- An op-ed piece from the New York Times by Harvard sociologist Orlando Patterson, who suggests that the Bush administration's policy of exporting freedom the Middle East was fundamentally flawed because of its failure to acknowledge that the notion of "freedom" as a natural part of the human condition is a distinctly Western concept.
- Thoreau's classic essay, in which he argues that individual citizens have a duty not to acquiesce or participate in the injustices perpetrated by their own governments. Thoreau himself believed that paying taxes represented complicity with the injustices of slavery and the Mexican-American War. Famous for coining the phrase, "That government is best which governs least."
You should also consult Wikipedia's entry on anarchism to get a background on the history and substance of the various anarchist movements of the last 200 years.
Ken, Brian, Scott
- fight club, book and film, to explore anarchism, when to work within, when to topple, the imposition of freedom on others
- iraq war
- revolution and ararchy
Team Apotheosis (formerly "more time")
adam, matt, steve g
Much More Time
steve, robert, mehran
Back to Three!
- fear, confronting fear, in surprise activitIES?
andrew, jan, michael
Fern and Charlie
random freedom quotes
Freedom isn't free
It costs folks like you and me
And if we don't all chip in
We'll never pay that bill
Freedom isn't free
No, there's a hefty in' fee.
And if you don't throw in your buck 'o five
- -Trey Parker
- -Trey Parker
My conception of freedom. â The value of a thing sometimes does not lie in that which one attains by it, but in what one pays for it â what it costs us. I give an example. Liberal institutions straightway cease from being liberal the moment they are soundly established: once this is attained no more grievous and more thorough enemies of freedom exist than liberal institutions...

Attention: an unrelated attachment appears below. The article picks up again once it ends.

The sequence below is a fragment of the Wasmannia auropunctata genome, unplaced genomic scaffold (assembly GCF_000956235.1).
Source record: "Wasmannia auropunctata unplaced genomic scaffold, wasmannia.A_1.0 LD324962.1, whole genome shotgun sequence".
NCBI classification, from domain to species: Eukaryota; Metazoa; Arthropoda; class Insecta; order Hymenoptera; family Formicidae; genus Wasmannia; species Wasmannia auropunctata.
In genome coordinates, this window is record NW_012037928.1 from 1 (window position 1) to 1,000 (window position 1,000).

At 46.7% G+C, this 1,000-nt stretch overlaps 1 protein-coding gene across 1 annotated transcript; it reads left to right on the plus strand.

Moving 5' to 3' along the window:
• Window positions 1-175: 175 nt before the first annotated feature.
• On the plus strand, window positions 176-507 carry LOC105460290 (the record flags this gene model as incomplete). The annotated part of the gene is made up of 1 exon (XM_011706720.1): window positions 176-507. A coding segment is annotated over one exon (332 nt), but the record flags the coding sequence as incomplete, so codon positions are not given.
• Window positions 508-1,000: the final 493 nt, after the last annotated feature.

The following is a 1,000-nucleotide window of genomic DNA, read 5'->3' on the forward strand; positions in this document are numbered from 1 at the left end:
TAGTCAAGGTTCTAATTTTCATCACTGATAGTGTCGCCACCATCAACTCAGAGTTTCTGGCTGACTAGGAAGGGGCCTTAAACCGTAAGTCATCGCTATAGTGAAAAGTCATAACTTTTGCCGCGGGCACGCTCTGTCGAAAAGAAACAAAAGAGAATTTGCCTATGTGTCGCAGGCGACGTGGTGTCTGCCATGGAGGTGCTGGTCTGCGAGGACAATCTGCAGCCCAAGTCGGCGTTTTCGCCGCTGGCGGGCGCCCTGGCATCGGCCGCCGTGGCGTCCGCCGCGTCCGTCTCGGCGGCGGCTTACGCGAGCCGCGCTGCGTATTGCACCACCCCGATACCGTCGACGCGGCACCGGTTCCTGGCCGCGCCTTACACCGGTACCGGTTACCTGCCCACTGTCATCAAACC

These same institutions produce quite different effects while they are still being fought for; then they really promote freedom in a powerful way... For what is freedom? That one has the will to assume responsibility for oneself. That one maintains the distance which separates us. That one becomes more indifferent to difficulties, hardships, privation, even to life itself...The free man is a warrior.
- - Friedrich Nietzsche. Twilight of the Idols, Expeditions of an Untimely Man Â§38 (1888).
"Freedom is about authority. Freedom is about the willingness of every single human being to cede to lawful authority a great deal of discretion about what you do."
- - Rudy Giuliani (quoted in the New York Times, March 20, 1994)
- - Rudy Giuliani (quoted in the New York Times, March 20, 1994)
"Freedom's just another word for nothing left to lose."
- - Janis Joplin (actually, technically, its a line from a song written by Kris Kristofferson and Fred Foster)